Wednesday, November 19, 2014

In Defence of the NHS, part 2

In an earlier post on this subject I praised the hospital staff for their care and consideration of me, and others, during a short stay. I also lamented the attitude which I experienced of some GP receptionist staff. Although the person about whom I complained was very rude and uncompromising, maybe there is a deeper concern, perhaps endemic, which could give rise to such an attitude.

Since hospital I need certain medical equipment to enable me to live a normal life. A specialist nurse advised me, and supplied an initial stock of the equipment, together with the details necessary for re-ordering. When the re-order was necessary my preferred supplier advised that the local GP reception had reduced the order by 75%, had refused to deal with them again, and made no arrangement to inform me! Once again, on enquiry I discovered that notwithstanding my changing need my GP surgery will deal with only one supplier and is dismissive of the others.

There are certain implications in all this. the most charitable is that their preference is for economic reasons. Since the surgery do not pay the supplier directly (the bills are paid by the NHS centrally) the economies, if any, have to be procedural. Dealing with only one supplier provides for less confusion among staff, fewer destinations for prescriptions etc., easier training and control and a stable system. They also may be better able to assist patients with queries about the supplier and to smooth the path to hitch-free supply.

Contrast this with an alternative scenario. How much disruption to the GP's system would the presence of a competitor supplier cause? True there would be the possibility of the wrong document being sent to the wrong supplier, but with electronic mail and the innovation of the Electronic Prescription Service (EPS) this is negated. A little more training of staff may be necessary, but only concerning document recognition. An alternative supplier may be cheaper for the NHS, surely a consideration, and if they are found unreliable in their dealing with patients or GPs they can always be replaced; is that the rub?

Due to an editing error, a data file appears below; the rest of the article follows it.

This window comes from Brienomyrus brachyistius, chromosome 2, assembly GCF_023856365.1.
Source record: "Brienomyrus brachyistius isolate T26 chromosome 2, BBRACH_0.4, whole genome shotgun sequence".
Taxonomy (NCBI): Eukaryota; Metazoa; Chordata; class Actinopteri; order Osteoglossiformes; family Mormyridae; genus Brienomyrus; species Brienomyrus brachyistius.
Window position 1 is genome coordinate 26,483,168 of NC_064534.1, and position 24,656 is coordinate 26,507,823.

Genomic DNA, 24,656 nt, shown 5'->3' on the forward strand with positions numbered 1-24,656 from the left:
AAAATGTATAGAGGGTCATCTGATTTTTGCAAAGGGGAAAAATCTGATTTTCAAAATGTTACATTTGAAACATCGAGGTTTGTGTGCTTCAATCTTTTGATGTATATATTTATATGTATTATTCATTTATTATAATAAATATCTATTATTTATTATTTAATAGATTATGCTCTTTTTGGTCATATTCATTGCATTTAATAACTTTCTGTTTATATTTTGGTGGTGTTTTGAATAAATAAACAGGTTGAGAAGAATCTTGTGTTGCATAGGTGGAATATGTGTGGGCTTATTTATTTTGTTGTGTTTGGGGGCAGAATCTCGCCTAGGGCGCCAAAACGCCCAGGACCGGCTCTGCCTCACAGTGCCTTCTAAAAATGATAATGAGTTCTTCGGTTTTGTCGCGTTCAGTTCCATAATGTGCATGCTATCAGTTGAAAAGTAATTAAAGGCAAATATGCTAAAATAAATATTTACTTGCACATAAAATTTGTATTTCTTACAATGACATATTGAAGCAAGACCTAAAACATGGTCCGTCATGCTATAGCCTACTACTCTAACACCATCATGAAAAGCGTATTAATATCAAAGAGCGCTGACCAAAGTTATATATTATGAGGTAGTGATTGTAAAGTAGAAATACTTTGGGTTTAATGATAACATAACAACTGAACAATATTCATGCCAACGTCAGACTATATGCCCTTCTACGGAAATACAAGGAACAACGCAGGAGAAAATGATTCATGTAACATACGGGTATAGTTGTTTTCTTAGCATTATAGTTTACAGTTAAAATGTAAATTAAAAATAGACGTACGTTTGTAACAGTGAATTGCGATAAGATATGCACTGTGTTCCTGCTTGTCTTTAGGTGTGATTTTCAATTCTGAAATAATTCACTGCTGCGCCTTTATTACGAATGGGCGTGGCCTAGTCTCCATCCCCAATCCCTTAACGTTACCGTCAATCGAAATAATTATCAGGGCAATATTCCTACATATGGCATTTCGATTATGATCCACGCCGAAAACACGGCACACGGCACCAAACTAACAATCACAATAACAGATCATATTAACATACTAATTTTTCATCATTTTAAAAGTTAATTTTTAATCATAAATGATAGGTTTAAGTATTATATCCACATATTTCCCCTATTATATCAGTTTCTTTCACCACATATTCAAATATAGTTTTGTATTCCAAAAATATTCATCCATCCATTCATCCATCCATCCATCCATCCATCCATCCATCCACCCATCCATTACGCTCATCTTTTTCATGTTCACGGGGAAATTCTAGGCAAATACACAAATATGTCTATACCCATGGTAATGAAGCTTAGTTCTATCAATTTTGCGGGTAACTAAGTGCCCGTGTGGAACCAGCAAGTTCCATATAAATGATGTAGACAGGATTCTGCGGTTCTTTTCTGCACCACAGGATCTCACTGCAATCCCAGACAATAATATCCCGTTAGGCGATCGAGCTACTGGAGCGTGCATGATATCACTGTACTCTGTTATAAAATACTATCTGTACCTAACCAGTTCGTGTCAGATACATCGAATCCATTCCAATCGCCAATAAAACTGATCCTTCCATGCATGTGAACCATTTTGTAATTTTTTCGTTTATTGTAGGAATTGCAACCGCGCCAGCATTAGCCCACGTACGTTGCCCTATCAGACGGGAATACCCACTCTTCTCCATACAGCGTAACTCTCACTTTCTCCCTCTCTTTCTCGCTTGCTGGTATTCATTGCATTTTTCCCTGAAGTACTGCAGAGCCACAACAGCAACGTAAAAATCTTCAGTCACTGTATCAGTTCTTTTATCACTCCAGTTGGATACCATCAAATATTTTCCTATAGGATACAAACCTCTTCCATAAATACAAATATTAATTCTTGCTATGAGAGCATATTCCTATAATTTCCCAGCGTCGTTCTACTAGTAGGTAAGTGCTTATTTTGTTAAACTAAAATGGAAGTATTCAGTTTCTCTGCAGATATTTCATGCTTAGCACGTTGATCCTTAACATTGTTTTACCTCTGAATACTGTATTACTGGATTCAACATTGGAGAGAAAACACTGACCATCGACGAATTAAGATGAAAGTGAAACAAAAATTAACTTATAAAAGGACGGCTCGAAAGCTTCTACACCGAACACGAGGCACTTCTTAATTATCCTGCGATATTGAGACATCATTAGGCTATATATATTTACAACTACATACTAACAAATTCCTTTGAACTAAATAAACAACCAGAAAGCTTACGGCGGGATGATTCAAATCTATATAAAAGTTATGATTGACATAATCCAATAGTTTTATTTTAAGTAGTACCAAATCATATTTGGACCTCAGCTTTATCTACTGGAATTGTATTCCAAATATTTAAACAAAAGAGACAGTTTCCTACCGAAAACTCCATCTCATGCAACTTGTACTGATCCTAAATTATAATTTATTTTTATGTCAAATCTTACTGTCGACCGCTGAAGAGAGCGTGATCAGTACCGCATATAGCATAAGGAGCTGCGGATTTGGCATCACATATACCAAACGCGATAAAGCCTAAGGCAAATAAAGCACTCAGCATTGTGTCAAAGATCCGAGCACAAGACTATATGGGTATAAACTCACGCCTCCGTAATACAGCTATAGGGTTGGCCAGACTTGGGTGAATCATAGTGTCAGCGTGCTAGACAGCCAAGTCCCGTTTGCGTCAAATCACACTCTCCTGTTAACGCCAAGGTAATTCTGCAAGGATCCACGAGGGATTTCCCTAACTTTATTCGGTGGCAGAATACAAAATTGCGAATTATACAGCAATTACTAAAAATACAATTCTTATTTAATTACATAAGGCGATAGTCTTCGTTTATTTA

When I was in commerce one of  my responsibilities as a manager was to deliver value for money. Our agents (other companies) were always under review, and they knew what was expected of them. If my company were not receiving the revenue expected, or the service agreed, meetings were arranged to thrash out any difficulties (on either side) and if matters continued to be less than satisfactory the agent was replaced. Why should that not happen in the NHS? I have no evidence to suggest that it doesn't other than the aggressive stance taken by the surgery and their operation of an apparent monopoly.Do they serve the best interests of the patient who ultimately pay their salary, the GP who directly employs them and has a tight budget to run, and the NHS which constantly tries to fit quarts of expenditure into pint pots of income? I'd like to think so but it should be transparent - it is MY NHS after all.

Competition is healthy for any business so long as it is fair, it forces prices down and service levels up. If a company is found wanting in any area the competition will eventually eliminate the laggard or force it to change. Monopolies on the other hand are incestuous, inflated, anti-improvement, and generally loss-making. Without profit there can be no new investment, no expansion to attract more staff, and probably no development. The company stagnates, becoming out-dated and fossilised, benefiting no-one. So the employees suffer, the patients too and the GPs and ultimately the NHS. Sound familiar? And all for the want of diversity.

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